When and how employees learn: The effect of task conflict on learning behavior

Zhenjiao Chen1, Ding-tao Zhao2
1School of Management and Economics, Beijing Institute of Technology, People’s Republic of China
2University of Technology and Science of China, People’s Republic of China
Cite this article:  Chen, Z., & Zhao, D. (2012). When and how employees learn: The effect of task conflict on learning behavior. Social Behavior and Personality: An international journal, 40, 47-54.

Volume 40 Issue 1 | e2386 | Published: January 2012 | DOI: https://doi.org/10.2224/sbp.2012.40.1.47

Abstract
Full Text
References
Tables and Figures
Acknowledgements
Author Contact
In this paper the information perspective was adopted to explore how and when task conflict affects employees’ learning behavior. A total of 170 employees in China completed a survey and it was found that task conflict increases learning behavior through information elaboration. More interestingly, the positive relationship between task conflict and information elaboration is significant only when task reflexivity is high, and not when it is low. Furthermore, the positive and indirect effect of task conflict on learning behavior is significant only when task reflexivity is high, and not when it is low. Theoretical and practical implications of these findings are discussed.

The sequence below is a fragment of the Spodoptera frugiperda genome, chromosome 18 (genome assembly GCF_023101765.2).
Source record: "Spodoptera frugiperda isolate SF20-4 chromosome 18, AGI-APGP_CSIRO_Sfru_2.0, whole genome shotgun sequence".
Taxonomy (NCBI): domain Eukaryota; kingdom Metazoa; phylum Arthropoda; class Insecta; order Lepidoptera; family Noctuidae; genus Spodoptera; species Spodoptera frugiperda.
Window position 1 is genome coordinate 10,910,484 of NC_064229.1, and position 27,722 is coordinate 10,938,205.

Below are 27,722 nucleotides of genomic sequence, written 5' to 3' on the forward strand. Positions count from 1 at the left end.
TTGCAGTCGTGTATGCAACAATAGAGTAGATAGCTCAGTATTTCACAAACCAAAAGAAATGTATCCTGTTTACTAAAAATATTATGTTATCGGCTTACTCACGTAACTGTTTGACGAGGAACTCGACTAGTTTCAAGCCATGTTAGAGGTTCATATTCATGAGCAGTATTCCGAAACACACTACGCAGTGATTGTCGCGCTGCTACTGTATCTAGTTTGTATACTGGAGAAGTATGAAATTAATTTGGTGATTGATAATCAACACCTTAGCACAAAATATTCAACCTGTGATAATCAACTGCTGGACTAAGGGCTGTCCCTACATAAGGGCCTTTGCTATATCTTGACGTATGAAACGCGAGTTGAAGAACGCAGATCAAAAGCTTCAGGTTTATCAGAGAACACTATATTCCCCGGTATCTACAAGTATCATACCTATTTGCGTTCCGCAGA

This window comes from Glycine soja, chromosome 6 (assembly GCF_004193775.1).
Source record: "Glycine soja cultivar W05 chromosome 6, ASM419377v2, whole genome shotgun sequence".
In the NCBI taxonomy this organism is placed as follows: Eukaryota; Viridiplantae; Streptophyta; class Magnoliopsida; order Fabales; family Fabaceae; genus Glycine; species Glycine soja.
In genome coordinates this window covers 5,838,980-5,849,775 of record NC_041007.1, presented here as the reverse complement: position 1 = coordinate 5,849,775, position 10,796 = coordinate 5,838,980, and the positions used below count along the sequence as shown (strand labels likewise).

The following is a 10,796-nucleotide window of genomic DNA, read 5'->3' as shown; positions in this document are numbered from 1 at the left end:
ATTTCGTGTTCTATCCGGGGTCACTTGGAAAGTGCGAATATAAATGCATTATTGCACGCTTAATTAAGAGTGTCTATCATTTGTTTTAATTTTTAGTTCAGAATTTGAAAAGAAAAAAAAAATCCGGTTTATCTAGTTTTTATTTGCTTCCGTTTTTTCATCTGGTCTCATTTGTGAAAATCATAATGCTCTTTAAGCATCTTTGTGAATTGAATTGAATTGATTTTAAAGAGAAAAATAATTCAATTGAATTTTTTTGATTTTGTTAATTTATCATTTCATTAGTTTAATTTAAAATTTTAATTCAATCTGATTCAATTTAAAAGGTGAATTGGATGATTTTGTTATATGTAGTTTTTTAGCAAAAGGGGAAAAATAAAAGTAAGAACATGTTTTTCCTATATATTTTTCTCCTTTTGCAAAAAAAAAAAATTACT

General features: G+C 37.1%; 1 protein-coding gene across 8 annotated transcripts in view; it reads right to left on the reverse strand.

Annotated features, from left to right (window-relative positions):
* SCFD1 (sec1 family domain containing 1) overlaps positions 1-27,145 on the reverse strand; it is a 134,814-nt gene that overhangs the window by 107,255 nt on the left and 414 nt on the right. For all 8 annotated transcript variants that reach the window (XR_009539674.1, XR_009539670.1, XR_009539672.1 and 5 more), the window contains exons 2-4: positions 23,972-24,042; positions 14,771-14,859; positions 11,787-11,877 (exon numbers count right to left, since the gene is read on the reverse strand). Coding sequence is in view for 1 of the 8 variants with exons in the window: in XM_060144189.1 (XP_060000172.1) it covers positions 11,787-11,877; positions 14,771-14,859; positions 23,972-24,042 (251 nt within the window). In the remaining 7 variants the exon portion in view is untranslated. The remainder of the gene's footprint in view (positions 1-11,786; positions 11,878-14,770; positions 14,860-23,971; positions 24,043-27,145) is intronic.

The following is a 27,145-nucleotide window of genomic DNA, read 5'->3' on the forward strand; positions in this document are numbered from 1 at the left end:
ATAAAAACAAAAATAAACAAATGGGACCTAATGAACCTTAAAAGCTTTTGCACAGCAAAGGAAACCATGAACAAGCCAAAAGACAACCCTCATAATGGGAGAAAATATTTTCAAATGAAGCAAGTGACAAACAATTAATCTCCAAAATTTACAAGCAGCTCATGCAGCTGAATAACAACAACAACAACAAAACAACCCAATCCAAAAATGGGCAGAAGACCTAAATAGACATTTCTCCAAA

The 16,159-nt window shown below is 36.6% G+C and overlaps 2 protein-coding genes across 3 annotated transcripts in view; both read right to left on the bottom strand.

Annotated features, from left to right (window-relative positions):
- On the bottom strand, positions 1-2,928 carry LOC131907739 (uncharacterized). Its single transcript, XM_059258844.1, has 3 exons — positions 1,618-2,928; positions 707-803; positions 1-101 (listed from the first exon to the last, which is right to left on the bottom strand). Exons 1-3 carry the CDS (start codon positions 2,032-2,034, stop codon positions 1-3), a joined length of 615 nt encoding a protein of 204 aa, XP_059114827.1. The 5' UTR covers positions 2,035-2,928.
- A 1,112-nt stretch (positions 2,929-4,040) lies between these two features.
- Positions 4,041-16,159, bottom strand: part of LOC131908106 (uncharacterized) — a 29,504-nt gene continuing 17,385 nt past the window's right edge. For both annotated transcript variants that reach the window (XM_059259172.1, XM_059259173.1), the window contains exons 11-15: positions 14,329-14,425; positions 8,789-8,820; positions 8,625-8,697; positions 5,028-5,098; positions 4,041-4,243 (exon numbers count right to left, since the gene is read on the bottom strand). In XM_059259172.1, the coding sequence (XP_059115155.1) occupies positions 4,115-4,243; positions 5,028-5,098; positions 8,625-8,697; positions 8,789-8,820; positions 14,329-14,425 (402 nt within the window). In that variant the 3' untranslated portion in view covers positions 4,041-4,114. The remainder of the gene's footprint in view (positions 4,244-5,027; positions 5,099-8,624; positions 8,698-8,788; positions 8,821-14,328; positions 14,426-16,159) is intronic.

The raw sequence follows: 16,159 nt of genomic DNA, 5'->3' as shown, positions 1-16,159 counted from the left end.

Please login and/or purchase the PDF to view the full article.
Please login and/or purchase the PDF to view the full article.
Please login and/or purchase the PDF to view the full article.
Please login and/or purchase the PDF to view the full article.
Please login and/or purchase the PDF to view the full article.